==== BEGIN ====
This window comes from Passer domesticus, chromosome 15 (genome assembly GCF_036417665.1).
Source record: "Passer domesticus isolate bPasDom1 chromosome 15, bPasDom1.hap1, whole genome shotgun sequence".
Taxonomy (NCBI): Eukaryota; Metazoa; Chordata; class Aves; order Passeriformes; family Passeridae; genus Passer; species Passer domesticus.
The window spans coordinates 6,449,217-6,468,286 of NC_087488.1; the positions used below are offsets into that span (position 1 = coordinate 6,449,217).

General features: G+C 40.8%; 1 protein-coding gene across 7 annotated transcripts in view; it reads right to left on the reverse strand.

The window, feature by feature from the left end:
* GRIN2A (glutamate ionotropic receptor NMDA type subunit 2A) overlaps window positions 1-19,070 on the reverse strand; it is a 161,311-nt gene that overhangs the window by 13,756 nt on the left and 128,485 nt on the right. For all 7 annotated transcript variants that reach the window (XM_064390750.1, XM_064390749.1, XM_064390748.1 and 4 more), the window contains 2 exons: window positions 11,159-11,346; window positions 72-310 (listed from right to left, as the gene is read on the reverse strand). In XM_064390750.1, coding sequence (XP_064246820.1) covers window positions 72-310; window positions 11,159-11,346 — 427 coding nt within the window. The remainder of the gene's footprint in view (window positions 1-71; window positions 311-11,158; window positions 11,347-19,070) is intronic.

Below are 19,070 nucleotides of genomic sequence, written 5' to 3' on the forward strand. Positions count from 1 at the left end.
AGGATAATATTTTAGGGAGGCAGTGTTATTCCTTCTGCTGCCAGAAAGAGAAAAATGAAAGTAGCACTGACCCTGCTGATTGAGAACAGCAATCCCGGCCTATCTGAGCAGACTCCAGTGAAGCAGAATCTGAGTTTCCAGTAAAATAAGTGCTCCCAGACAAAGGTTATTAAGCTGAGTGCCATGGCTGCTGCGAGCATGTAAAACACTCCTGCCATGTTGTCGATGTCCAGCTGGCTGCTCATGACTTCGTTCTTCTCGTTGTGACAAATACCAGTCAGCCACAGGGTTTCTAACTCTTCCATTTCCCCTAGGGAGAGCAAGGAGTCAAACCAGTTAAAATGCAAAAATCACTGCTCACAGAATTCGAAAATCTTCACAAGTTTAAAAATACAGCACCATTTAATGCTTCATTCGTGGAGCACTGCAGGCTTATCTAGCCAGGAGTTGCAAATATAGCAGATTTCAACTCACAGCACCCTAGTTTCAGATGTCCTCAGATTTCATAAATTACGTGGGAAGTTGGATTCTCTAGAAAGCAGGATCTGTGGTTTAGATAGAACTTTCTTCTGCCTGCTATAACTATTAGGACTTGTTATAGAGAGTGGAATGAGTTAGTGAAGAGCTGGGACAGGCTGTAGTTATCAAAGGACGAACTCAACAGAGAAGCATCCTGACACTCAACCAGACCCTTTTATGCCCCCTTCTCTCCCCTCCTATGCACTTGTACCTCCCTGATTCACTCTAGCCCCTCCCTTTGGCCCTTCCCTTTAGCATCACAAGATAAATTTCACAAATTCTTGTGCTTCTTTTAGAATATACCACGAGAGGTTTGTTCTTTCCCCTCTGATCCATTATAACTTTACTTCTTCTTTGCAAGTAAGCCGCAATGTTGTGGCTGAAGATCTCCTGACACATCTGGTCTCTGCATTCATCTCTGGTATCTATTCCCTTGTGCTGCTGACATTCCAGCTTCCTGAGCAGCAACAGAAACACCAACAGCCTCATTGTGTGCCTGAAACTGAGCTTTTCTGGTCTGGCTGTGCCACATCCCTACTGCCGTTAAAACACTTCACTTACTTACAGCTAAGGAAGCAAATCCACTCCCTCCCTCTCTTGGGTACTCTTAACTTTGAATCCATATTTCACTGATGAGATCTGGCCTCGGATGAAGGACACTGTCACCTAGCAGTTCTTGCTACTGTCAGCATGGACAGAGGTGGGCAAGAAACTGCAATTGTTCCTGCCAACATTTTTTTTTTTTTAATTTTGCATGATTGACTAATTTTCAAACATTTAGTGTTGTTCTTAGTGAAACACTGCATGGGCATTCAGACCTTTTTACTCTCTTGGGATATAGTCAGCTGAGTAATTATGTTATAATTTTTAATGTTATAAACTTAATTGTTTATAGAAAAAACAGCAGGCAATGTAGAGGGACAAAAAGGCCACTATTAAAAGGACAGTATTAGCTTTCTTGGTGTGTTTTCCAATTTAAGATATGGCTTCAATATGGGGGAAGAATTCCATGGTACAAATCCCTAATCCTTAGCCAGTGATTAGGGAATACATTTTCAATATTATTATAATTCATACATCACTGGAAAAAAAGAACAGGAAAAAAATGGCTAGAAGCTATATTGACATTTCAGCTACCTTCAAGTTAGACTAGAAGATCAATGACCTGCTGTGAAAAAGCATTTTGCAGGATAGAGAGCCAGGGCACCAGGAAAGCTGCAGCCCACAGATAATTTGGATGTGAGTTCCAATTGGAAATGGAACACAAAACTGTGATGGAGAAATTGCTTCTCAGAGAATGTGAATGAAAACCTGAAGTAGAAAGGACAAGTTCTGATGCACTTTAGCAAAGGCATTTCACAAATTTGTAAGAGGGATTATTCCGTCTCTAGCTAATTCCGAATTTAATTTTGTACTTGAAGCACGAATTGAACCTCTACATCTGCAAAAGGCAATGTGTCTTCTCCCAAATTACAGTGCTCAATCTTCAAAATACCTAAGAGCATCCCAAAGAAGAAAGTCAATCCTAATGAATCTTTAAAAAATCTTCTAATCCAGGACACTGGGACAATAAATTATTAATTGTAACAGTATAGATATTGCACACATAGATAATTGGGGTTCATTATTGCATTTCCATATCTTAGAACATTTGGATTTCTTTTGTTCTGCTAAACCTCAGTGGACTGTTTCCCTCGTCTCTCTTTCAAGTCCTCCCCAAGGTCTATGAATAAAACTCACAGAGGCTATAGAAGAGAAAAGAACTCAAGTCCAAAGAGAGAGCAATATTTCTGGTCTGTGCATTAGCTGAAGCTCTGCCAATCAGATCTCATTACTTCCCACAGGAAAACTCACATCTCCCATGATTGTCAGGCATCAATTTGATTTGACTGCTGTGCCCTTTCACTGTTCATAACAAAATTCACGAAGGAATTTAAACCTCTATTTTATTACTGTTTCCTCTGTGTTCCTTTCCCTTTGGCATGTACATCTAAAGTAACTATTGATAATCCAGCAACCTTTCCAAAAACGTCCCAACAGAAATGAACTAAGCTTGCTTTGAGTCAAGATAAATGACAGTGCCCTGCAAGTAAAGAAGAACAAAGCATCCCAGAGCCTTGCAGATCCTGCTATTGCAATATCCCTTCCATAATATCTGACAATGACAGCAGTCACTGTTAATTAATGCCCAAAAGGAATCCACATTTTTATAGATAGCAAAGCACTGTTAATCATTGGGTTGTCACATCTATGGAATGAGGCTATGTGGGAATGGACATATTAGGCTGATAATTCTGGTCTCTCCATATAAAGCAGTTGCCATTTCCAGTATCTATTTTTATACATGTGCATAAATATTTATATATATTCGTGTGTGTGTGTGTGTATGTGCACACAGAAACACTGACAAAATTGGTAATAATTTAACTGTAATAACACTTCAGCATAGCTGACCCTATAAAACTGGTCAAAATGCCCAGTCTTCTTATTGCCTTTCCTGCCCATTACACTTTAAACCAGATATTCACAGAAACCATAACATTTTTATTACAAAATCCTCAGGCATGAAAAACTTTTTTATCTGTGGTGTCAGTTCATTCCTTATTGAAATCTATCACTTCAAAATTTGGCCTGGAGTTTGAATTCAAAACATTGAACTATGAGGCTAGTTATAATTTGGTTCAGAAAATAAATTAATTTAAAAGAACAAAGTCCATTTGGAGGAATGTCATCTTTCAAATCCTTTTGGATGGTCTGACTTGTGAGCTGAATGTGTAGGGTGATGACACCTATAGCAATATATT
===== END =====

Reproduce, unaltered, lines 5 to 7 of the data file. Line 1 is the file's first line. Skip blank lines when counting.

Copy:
General features: G+C 40.8%; 1 protein-coding gene across 7 annotated transcripts in view; it reads right to left on the reverse strand.

The window, feature by feature from the left end:
* GRIN2A (glutamate ionotropic receptor NMDA type subunit 2A) overlaps window positions 1-19,070 on the reverse strand; it is a 161,311-nt gene that overhangs the window by 13,756 nt on the left and 128,485 nt on the right. For all 7 annotated transcript variants that reach the window (XM_064390750.1, XM_064390749.1, XM_064390748.1 and 4 more), the window contains 2 exons: window positions 11,159-11,346; window positions 72-310 (listed from right to left, as the gene is read on the reverse strand). In XM_064390750.1, coding sequence (XP_064246820.1) covers window positions 72-310; window positions 11,159-11,346 — 427 coding nt within the window. The remainder of the gene's footprint in view (window positions 1-71; window positions 311-11,158; window positions 11,347-19,070) is intronic.